Review: ‘The Edge of 17’: The perfect depiction of high school

“The Edge of 17” is likely the most surprising movie of the year. What looks like just another teen chick flick turns out to be a deep and moving film. It didn’t make many waves when it came to theaters in 2016, but “The Edge of 17” has lately gotten stellar reviews from all types of moviegoers.

This movie tells the story of Nadine Franklin, a high school junior who’s life starts falling apart after her lifelong best friend, Krista, starts dating her older brother, Darian. The rest of the movie shows Nadine’s struggles with feelings of inadequacy from living in her brother’s shadow as well as typical high school drama.

What is so phenomenal about this movie is the realistic yet heartbreaking situations that Nadine is put in. “The Edge of 17” should be such a sad movie. However, with exceedingly talented actors like Woody Harrelson and Hailee Steinfeld, this movie ends up, somehow, almost being a comedy.

Each character has their own niche and full personality, which adds generously to the authenticity of the film. Harrelson’s character, Mr. Bruner, is a good example of how the characters develop and grow throughout the story. Despite his lack of screen time, he ends up developing into a completely different person than what was shown in the body of the movie. Erwin, Nadine’s friend, also turns out to have much more going on than what I originally assumed.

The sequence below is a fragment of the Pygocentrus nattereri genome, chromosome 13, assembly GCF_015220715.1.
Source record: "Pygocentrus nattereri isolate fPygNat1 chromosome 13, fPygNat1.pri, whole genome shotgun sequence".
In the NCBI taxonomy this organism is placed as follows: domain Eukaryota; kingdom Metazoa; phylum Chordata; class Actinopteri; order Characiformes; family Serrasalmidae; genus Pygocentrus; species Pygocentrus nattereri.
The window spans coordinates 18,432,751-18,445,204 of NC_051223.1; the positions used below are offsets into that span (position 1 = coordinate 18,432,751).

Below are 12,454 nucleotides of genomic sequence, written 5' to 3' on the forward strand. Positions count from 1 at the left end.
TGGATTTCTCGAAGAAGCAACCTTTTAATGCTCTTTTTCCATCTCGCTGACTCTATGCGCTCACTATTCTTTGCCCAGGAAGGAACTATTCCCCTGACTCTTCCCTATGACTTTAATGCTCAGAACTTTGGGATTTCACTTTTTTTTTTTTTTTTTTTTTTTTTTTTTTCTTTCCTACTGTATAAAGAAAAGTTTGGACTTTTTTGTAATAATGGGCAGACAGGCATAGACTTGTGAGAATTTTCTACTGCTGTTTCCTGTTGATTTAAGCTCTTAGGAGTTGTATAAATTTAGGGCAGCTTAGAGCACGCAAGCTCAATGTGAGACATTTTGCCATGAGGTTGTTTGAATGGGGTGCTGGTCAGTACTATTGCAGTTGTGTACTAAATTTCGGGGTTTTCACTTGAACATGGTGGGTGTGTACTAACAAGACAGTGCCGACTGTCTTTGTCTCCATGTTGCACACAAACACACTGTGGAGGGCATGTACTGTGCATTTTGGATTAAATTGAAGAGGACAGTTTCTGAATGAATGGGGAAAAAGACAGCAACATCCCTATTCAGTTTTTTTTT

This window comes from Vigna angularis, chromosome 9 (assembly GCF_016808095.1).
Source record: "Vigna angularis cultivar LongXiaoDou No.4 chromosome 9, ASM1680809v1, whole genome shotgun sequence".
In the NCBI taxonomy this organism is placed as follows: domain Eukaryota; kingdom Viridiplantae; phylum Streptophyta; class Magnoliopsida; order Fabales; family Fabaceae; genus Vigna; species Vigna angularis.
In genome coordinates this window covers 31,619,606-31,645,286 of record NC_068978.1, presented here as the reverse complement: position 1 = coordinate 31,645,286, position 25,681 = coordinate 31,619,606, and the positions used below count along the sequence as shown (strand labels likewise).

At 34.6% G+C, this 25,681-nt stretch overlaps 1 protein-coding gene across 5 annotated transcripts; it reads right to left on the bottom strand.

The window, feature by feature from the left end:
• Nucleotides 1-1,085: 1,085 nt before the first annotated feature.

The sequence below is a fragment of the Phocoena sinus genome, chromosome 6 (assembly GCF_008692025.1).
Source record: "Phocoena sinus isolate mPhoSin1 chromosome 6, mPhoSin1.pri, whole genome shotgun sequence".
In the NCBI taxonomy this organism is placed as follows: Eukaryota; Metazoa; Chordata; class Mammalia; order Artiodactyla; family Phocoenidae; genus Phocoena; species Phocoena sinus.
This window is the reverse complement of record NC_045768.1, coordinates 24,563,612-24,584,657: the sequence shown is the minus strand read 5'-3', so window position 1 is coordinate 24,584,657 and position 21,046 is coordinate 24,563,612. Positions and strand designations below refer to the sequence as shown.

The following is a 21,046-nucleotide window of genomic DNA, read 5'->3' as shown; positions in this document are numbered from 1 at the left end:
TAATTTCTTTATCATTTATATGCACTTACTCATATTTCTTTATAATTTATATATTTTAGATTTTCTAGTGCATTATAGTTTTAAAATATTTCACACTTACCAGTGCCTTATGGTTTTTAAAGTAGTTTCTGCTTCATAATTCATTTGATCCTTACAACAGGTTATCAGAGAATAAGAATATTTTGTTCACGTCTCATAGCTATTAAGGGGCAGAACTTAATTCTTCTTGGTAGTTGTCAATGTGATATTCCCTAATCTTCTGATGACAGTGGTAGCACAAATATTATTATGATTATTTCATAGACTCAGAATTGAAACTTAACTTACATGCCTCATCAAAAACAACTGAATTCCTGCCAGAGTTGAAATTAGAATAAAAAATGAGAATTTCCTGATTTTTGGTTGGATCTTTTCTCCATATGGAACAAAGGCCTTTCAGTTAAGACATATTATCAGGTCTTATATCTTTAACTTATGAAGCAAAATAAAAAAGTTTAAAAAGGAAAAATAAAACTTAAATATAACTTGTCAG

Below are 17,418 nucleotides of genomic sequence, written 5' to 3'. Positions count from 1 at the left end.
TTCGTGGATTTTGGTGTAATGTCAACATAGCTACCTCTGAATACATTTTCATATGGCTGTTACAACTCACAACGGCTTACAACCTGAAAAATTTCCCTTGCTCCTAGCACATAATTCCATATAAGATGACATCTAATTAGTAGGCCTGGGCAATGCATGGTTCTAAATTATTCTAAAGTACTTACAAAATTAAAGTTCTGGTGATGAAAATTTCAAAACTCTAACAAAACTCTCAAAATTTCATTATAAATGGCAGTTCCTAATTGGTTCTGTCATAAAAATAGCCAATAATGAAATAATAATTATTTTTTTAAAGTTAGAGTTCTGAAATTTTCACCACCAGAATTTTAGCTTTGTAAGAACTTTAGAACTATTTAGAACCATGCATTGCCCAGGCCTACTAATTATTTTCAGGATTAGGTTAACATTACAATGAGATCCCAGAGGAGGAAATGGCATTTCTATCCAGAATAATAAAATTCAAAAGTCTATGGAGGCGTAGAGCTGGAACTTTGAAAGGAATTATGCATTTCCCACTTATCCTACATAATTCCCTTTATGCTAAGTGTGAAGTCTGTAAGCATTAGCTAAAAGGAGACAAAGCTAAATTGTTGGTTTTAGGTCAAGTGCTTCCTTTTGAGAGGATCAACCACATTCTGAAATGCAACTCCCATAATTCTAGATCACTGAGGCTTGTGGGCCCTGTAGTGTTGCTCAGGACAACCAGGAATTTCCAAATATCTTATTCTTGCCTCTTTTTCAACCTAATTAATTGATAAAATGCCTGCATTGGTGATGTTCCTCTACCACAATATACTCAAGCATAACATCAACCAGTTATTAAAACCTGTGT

Nadine’s story is tied up in her dealing with depression, which is subtly discussed throughout the story. After hitting rock bottom, she told her brother that she felt like she was “floating outside of [her] body, looking down at [her]self and […] hat[ing]what [she] [saw].” To the viewer who takes things literally, it may seem like the movie simplifies depression and anxiety. Nadine’s situation is actually a realistic scenario — she ends up with a good guy who loves her and treats her well and she ends up repairing relationships that were damaged by what she was going through.

What is so realistic about the ending of “The Edge of 17” is that you’re left with the question of whether Nadine continue to “hate what she sees” or if she is finally happy. The movie depicts her as being mostly happy by the end.

“The Edge of 17” wraps so many genres into one fabulous movie. Fans of indie films, teen flicks, comedy and more will no doubt be obsessed with this impeccably done movie.

Rating: 5/5

 

Pros:

  • Relatable and Realistic
  • The whole family will love this movie
  • Depicts teen years in a very unique way
  • Discusses mental health

 

Cons:

  • Nadine can be seen as very unnecessarily dramatic
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